Authentication

Authentication is a common theme across many applications. Let's take a look at how we would implement this in NGXS.

First, let's define our state model and our actions:

export interface AuthStateModel {
token: string | null;
username: string | null;
}
export class Login {
static readonly type = '[Auth] Login';
constructor(public payload: { username: string, password: string }) {}
}
export class Logout {
static readonly type = '[Auth] Logout';
}

In our state model, we want to track our token and the username. The token represents a JWT token that was issued for the session.

Let's hook up these actions in our state class and wire that up to our login service.

@State<AuthStateModel>({
name: 'auth',
defaults: {
token: null,
username: null
}
})
export class AuthState {
@Selector()
static token(state: AuthStateModel): string | null {
return state.token;
}
@Selector()
static isAuthenticated(state: AuthStateModel): boolean {
return !!state.token;
}
constructor(private authService: AuthService) {}
@Action(Login)
login(ctx: StateContext<AuthStateModel>, action: Login) {
return this.authService.login(action.payload).pipe(
tap((result: { token: string }) => {
ctx.patchState({
token: result.token,
username: action.payload.username
});
})
);
}
@Action(Logout)
logout(ctx: StateContext<AuthStateModel>) {
const state = ctx.getState();
return this.authService.logout(state.token).pipe(
tap(() => {
ctx.setState({
token: null,
username: null
});
})
);
}
}

In this state class, we have:

  • A selector that will select the token from the store

  • A login action method that will invoke the authentication service and set the token

  • A logout action method that will invoke the authentication service and remove our state

Now let's wire up the state in our module.

@NgModule({
imports: [
NgxsModule.forRoot([AuthState]),
NgxsStoragePluginModule.forRoot({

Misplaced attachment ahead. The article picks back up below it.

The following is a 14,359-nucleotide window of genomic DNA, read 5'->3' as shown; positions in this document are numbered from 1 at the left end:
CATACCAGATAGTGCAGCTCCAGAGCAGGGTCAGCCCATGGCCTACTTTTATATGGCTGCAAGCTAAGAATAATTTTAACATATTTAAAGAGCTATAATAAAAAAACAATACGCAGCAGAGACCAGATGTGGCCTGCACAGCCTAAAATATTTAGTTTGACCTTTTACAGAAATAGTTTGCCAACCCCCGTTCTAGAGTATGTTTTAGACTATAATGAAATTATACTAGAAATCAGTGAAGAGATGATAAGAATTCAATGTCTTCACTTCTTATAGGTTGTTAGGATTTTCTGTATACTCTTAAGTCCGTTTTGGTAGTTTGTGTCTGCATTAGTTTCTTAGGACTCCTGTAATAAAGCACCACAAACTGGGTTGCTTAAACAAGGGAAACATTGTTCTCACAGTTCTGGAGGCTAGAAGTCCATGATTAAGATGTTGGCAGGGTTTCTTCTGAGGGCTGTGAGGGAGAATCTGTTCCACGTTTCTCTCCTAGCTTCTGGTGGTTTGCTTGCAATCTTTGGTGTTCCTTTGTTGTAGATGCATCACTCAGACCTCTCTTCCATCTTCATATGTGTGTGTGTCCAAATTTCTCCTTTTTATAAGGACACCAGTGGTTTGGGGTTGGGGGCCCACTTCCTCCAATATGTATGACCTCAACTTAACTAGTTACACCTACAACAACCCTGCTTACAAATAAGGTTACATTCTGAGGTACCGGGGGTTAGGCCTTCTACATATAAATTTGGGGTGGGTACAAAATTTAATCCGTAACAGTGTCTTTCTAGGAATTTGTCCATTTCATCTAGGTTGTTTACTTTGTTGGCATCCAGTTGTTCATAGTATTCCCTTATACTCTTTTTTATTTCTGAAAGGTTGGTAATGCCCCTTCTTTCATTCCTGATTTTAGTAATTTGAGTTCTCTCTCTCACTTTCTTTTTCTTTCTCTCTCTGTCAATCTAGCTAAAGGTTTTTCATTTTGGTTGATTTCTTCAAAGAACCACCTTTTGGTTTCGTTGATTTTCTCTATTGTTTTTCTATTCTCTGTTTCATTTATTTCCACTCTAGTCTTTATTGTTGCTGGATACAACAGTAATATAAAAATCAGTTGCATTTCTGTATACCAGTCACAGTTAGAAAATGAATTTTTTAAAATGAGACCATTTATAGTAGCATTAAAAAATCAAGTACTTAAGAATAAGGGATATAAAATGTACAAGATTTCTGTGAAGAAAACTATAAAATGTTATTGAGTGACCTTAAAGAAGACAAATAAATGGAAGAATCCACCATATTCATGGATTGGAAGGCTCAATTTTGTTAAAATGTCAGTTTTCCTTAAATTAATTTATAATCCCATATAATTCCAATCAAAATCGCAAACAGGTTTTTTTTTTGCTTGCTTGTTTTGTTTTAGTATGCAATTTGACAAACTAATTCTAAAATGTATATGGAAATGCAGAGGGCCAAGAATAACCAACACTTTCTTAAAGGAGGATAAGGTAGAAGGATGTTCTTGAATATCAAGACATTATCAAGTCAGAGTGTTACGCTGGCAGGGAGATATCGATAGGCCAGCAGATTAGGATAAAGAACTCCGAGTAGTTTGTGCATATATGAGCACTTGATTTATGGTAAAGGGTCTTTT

key: 'auth.token'
})
]
})
export class AppModule {}

In a typical JWT setup, you want to store your token in the localstorage. To do this so we hookup our storage plugin and tell it to track the token key in our state.

Next, we want to make sure that our users can't go to any pages that require authentication. We can easily accomplish this with a router guard provided by Angular.

@Injectable()
export class AuthGuard implements CanActivate {
constructor(private store: Store) {}
canActivate() {
const isAuthenticated = this.store.selectSnapshot(AuthState.isAuthenticated);
return isAuthenticated;
}
}

This guard will decide if a route can be activated by using our selector to select the token from the store. If the token is invalid it won't let the user go to that page. Let's make sure we implement this in our route itself by defining the AuthGuard in the canActivate definition.

export const routes: Routes = [
{
path: 'admin',
loadChildren: './admin/admin.module#AdminModule',
canActivate: [AuthGuard]
}
];

A common action you want to take is when a user logs out, we want to actually redirect the user to the login page. We can use our action stream to listen to the Logout action and tell the router to go to the login page.

@Component({
selector: 'app',
template: '..'
})
export class AppComponent implements OnInit {
constructor(private actions: Actions, private router: Router) {}
ngOnInit() {
this.actions.pipe(ofActionDispatched(Logout)).subscribe(() => {
this.router.navigate(['/login']);
});
}
}

And that's it!